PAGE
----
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Fellow creatures

  • 03 February 2020


Selected poems


Fellow creatures

with blazes nearby, TV news bars well on fire

we human animals are panicked

feel the shudder of rotors above our roofs


very soon thirsty


will thunder down to drink

from our neighbourhood lake


may we remember tomorrow

nothing will be more worried

than pelicans in broken reeds

the night heron in its naked tree


we should pity frogs and dogs

and other animals, not so far away

also trembling in their homes


time for us to pray

from what God has joined together

let nothing separate




Jogging by Herdsman Lake

he jogs on twisting plaster

of limestone path

circling the lake


swooping welcome swallows

splinter shadow and brightness

bisect shoreline trees


surface water suns itself

trickles between islands of rushes

idles towards an unseen drain

there is no race


youngsters are passing

but he's still jogging

however sluggishly


pursued by that future

when curtained off

he will toss in the towel


he runs on, he runs on

more aware of

his breathing now




From Mount Eliza

your gun sight blocked by the haze

across a long range of hills

the city below a lacquerish dream

Perth Water in just enough focus


to see jellies bobbing

a metre from Mounts Bay Road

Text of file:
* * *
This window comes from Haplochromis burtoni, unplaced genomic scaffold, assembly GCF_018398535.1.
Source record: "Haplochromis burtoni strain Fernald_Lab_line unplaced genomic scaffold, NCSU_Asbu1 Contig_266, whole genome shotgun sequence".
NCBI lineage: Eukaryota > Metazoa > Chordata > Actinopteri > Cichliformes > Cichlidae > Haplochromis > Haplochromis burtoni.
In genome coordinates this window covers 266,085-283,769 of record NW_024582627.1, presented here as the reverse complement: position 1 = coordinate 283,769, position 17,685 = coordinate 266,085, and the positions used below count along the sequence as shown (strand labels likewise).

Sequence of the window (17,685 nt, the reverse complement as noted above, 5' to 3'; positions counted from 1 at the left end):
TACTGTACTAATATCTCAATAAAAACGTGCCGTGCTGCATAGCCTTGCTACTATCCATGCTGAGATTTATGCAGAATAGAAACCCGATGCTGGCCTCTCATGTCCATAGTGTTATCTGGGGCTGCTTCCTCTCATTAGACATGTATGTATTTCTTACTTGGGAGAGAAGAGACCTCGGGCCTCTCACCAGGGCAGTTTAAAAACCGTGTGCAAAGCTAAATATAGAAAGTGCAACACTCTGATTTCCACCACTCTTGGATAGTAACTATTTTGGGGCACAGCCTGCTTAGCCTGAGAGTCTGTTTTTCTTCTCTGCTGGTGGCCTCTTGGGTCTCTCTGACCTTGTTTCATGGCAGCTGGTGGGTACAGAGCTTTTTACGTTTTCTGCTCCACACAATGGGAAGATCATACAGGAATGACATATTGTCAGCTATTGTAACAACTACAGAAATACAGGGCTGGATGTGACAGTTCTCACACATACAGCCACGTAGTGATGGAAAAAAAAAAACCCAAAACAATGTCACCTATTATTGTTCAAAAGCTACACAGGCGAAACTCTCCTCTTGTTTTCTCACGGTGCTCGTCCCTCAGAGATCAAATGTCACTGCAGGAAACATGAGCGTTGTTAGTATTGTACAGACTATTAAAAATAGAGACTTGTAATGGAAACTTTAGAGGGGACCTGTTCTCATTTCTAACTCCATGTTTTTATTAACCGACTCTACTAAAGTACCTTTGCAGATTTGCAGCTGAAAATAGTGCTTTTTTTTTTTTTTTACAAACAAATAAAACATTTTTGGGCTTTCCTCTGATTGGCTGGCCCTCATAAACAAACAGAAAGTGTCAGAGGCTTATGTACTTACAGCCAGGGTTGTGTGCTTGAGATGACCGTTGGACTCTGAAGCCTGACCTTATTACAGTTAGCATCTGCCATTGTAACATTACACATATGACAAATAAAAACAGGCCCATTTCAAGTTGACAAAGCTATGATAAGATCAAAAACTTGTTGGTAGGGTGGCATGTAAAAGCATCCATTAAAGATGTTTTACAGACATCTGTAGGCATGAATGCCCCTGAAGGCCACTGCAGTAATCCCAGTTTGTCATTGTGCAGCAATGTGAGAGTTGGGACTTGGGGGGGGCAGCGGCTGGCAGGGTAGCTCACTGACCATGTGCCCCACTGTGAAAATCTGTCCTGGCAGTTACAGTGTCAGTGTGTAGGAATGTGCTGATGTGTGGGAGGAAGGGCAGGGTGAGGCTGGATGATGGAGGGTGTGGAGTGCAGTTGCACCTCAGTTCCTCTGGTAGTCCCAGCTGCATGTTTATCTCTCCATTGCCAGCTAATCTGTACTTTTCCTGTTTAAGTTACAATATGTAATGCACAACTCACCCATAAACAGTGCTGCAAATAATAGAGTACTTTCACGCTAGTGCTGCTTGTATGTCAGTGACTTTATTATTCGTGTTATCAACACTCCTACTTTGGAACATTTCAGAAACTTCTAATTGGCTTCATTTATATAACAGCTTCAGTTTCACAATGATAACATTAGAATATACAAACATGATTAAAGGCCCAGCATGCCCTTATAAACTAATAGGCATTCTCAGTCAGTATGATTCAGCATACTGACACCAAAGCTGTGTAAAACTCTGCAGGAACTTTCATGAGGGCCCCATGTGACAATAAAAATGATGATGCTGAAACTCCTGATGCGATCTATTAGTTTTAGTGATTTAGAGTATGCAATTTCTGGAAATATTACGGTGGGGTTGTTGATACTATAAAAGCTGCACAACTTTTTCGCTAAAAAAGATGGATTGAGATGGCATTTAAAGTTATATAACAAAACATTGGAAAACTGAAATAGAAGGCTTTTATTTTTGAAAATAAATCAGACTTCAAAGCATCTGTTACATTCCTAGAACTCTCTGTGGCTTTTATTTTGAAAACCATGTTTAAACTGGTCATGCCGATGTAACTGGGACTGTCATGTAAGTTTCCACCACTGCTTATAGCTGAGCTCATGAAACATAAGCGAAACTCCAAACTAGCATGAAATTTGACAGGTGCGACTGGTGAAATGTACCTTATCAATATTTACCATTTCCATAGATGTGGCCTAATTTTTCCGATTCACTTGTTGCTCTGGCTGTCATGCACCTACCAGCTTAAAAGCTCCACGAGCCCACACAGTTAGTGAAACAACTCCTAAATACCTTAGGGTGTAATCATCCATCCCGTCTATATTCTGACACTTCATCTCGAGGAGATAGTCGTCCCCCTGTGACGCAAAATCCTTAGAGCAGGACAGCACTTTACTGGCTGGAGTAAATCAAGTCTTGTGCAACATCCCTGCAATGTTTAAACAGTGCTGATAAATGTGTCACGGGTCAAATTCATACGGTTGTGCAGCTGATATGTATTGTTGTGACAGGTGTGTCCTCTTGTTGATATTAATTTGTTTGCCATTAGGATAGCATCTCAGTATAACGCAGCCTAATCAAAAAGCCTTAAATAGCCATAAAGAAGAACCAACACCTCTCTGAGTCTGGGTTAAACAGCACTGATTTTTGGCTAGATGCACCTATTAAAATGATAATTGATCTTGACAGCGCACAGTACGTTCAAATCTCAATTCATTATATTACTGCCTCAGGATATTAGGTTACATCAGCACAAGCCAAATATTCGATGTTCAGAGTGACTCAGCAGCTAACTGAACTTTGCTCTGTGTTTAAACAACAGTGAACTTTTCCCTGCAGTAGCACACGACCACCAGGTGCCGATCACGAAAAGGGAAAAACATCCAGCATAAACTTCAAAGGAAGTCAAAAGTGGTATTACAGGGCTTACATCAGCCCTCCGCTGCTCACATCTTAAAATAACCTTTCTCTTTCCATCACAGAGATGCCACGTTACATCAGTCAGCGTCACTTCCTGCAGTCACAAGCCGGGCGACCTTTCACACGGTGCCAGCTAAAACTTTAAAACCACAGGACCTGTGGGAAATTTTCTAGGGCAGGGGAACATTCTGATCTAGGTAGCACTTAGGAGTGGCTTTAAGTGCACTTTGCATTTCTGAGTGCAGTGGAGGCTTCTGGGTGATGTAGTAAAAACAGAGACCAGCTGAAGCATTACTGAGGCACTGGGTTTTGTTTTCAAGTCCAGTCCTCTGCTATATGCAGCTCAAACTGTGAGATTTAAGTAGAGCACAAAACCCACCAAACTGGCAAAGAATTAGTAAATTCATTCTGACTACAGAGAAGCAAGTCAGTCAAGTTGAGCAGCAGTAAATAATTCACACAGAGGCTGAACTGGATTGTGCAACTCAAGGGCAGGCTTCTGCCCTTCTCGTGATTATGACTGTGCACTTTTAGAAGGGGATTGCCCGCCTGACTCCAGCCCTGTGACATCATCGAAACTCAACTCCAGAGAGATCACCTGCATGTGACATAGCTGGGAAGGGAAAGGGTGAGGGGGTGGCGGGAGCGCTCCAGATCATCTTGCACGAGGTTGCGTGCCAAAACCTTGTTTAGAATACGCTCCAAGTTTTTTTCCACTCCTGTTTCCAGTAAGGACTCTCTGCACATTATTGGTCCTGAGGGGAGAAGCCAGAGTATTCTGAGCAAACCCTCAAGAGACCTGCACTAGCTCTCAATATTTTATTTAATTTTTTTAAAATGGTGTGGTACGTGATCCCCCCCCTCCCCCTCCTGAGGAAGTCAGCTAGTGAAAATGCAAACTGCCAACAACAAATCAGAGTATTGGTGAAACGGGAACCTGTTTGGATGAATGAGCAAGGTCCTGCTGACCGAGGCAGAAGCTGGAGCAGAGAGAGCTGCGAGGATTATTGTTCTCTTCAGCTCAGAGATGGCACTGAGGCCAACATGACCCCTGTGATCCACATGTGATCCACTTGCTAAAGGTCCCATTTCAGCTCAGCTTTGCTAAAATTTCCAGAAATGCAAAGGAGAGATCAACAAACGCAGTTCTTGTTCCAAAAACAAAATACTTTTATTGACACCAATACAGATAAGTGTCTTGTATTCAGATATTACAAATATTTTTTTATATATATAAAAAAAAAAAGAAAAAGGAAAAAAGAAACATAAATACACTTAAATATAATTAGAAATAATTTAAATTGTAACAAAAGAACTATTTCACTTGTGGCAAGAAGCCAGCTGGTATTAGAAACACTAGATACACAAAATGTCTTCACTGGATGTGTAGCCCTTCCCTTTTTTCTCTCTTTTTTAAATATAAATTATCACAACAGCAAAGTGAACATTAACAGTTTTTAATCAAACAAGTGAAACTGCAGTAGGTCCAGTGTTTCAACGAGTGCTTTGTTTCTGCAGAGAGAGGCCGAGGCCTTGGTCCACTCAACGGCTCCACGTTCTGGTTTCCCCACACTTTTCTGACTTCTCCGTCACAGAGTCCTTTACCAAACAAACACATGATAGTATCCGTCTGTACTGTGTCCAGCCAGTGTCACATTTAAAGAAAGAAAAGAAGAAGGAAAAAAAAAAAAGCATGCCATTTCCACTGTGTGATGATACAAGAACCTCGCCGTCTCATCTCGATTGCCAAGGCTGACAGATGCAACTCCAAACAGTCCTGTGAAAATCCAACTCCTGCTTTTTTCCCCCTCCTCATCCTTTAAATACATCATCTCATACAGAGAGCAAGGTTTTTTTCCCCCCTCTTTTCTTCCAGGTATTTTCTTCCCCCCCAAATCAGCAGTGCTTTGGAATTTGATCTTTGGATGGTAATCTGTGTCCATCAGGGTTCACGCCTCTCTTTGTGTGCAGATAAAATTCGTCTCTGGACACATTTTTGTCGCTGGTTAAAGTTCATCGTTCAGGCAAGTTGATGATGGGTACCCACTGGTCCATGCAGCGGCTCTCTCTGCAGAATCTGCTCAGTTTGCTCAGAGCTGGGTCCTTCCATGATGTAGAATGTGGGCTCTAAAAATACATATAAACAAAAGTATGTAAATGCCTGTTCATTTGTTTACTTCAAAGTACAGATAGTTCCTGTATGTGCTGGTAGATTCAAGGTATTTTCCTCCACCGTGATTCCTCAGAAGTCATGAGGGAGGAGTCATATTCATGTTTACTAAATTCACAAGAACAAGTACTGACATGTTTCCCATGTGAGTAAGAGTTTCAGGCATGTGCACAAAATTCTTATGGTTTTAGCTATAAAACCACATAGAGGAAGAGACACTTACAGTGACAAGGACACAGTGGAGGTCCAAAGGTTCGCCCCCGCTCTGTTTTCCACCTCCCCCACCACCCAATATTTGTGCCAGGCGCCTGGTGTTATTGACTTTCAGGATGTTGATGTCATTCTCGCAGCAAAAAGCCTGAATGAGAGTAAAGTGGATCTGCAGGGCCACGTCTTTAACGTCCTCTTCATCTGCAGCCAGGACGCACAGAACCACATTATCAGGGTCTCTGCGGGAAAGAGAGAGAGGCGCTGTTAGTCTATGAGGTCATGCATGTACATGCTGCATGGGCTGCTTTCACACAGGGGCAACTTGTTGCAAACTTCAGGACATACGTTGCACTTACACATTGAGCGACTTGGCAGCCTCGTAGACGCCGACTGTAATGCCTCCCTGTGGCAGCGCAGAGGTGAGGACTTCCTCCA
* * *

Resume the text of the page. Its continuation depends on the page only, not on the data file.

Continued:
you scan a littered shoreline

million bricks of an old brewery


you peer into the crow's nest

of a colonial palm tree

wind waggling its elephant ears

lurid as wasp, a cyclist clad


in orange and black

buzzes up Mitchell Freeway

beyond the gleam of the city

lots going on that you won't see




Single bedroom apartment, Churchlands Green

looking down upon the suburbs

her third-floor window view

headlights joust up Pearson Street

a girdle of street lamps to the east

mapping Herdsman's jagged, black sea


beyond Subiaco, a stack

of poker chips above the CBD

crossing the room to stare

through west facing window

at a hump of dark


foreshadowing coastline

Wembley Public Golf Course

crowned with a cloud of light

illuminations from the driving range

where clowns propel white tracer


shadows of old trees spilling down grassed banks

daisy chain cut-outs

which she fancies

as tall, dark men holding hands

going downstairs for a walk through the Estate


houses lit up on all four sides

spying people sharing hives

soft volumes of light in family rooms

filled with warm, warm lives

another thing she's never known




an Academic Taskforce sign

its arrow pointing down

a street in our suburb

where we meet


a happy looking Chinese family

the little girl in yellow padded jacket

is waving, waving at us

Woofy trots six steps forward


wags his curly tail

a tide of smiles, Yangtze wide

in this way and that nods either side

morning greetings, or Ni hao



Ross Jackson lives in Perth. He has had work in many Australian literary journals and some of his poems have appeared in New Zealand, Ireland, England and Canada. He writes about the experience of aloneness in the suburbs,